The main aim of the experiment was to estimate unplanned hospitalization rates and to describe the reasons for hospitalization in a population-based cohort recently diagnosed with cancer. Reducing acute care use is an important strategy for improving value in cancer care. However, little information is available to describe and compare population-level hospital use across cancer types. California Cancer Registry data linked with administrative inpatient data were used to examine unplanned hospitalization among individuals diagnosed with cancer between 2009 and 2012.

Approximately 67% of hospitalizations in the year after diagnosis were unplanned, 35% of newly diagnosed individuals experienced an unplanned hospitalization, and 67% of unplanned hospitalizations originated in the emergency department (ED). Non Malignancy principal diagnoses most frequently associated with unplanned hospitalization included infection (15.8%) and complications of a medical device or care (6.5%). We excluded individuals who were younger than 18 years of age at diagnosis (1.1%), who were diagnosed with in situ disease (9.7%), who did not have an OSHPD ID number for linkage (either because they had never had an OSHPD encounter or because they lacked a valid SSN; 9.5%), or who had multiple values of the variables needed for uniquely identifying individuals and hospital encounters (< 1%). The final eligible sample included n = 412,850 adults with cancer.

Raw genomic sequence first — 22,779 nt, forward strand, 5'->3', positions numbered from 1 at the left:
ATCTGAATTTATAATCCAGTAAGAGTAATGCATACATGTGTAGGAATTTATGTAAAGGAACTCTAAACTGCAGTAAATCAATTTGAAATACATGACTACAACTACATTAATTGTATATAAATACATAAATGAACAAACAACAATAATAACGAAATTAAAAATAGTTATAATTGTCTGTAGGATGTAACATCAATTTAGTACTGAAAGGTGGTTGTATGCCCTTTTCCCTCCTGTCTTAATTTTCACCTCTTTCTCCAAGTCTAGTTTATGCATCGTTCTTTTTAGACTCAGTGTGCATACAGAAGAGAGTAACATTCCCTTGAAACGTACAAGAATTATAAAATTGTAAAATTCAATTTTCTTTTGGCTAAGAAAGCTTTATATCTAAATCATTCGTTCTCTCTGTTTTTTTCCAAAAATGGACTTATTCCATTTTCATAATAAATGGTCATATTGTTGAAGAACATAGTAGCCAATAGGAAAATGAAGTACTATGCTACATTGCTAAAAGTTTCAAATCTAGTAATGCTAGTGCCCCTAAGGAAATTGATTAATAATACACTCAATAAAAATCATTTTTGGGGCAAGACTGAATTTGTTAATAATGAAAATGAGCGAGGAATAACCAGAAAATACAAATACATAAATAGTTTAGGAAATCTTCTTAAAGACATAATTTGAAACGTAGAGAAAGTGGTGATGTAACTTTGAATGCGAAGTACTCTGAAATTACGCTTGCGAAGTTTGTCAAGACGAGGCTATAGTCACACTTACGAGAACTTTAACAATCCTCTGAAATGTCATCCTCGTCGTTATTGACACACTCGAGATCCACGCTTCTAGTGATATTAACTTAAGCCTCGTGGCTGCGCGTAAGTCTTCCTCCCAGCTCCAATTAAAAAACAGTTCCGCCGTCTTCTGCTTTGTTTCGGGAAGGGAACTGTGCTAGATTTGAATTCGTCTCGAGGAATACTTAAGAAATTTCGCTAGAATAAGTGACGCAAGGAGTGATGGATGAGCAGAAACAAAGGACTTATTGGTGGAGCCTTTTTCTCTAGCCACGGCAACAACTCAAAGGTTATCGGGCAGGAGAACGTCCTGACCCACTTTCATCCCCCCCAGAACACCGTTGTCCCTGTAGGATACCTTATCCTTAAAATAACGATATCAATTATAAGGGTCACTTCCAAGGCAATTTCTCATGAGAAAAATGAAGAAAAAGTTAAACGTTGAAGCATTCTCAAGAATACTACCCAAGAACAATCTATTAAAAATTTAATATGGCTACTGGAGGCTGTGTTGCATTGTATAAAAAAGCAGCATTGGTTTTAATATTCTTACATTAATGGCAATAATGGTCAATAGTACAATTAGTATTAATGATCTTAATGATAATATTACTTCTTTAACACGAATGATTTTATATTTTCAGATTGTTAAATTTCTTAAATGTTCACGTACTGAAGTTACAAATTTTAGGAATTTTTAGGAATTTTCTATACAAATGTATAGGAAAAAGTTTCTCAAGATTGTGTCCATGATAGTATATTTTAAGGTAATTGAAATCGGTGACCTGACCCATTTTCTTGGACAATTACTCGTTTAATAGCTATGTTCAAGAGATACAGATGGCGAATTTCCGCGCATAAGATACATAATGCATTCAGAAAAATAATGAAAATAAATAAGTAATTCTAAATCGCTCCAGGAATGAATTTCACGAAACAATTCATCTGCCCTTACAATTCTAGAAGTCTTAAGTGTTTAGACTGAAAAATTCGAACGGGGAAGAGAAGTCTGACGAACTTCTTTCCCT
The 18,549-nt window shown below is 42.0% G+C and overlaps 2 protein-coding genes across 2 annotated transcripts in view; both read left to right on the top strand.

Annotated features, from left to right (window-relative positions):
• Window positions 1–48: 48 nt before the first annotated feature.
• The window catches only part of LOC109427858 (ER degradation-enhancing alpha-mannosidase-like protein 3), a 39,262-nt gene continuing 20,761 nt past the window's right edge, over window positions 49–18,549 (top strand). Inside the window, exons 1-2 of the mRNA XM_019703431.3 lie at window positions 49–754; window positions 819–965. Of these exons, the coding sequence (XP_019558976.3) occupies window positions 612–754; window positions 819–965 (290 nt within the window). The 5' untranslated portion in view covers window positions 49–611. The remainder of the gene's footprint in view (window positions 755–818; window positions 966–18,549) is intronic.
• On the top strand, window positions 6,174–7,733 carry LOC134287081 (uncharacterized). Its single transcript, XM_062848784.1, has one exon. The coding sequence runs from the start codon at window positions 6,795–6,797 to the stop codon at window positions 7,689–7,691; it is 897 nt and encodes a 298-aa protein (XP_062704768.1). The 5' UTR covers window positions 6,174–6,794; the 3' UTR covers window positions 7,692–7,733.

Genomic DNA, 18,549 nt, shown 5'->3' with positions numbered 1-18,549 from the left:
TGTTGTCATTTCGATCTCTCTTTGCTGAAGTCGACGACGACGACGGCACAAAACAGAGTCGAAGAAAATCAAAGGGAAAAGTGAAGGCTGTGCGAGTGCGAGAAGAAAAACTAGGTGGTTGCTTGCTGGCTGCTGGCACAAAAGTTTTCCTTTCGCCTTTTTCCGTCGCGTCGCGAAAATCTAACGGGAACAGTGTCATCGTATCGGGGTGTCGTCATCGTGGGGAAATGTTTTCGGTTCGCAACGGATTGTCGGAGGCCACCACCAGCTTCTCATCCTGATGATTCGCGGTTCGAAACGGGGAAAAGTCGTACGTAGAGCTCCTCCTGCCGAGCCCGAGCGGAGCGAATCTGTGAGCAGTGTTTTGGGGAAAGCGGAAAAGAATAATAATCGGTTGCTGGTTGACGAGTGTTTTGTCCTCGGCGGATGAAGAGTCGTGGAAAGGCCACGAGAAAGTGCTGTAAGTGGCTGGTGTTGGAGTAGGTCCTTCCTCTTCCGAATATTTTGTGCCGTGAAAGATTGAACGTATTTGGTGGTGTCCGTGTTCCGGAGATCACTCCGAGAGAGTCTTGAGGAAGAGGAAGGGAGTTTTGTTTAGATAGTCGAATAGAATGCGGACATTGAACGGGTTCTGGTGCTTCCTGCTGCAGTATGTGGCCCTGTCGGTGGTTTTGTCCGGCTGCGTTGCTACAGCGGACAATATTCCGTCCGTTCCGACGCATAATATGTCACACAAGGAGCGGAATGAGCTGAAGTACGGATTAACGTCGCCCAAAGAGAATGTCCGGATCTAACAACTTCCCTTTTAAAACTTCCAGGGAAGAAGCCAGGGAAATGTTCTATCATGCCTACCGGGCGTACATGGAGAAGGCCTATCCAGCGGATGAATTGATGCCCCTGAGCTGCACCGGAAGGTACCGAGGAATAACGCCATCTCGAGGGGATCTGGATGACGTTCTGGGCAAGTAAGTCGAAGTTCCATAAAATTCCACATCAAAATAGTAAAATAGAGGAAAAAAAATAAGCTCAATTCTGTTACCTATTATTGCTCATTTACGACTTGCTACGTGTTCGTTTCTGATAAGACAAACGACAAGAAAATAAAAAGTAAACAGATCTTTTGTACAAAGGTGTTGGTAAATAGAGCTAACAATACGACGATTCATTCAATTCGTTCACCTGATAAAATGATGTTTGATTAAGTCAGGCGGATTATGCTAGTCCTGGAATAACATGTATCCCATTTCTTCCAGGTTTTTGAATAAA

Many unplanned hospitalizations originate in the ED and are associated with potentially preventable admission diagnoses. Efforts to reduce unplanned hospitalization might target subgroups at higher risk and focus on the ED as a source of admission.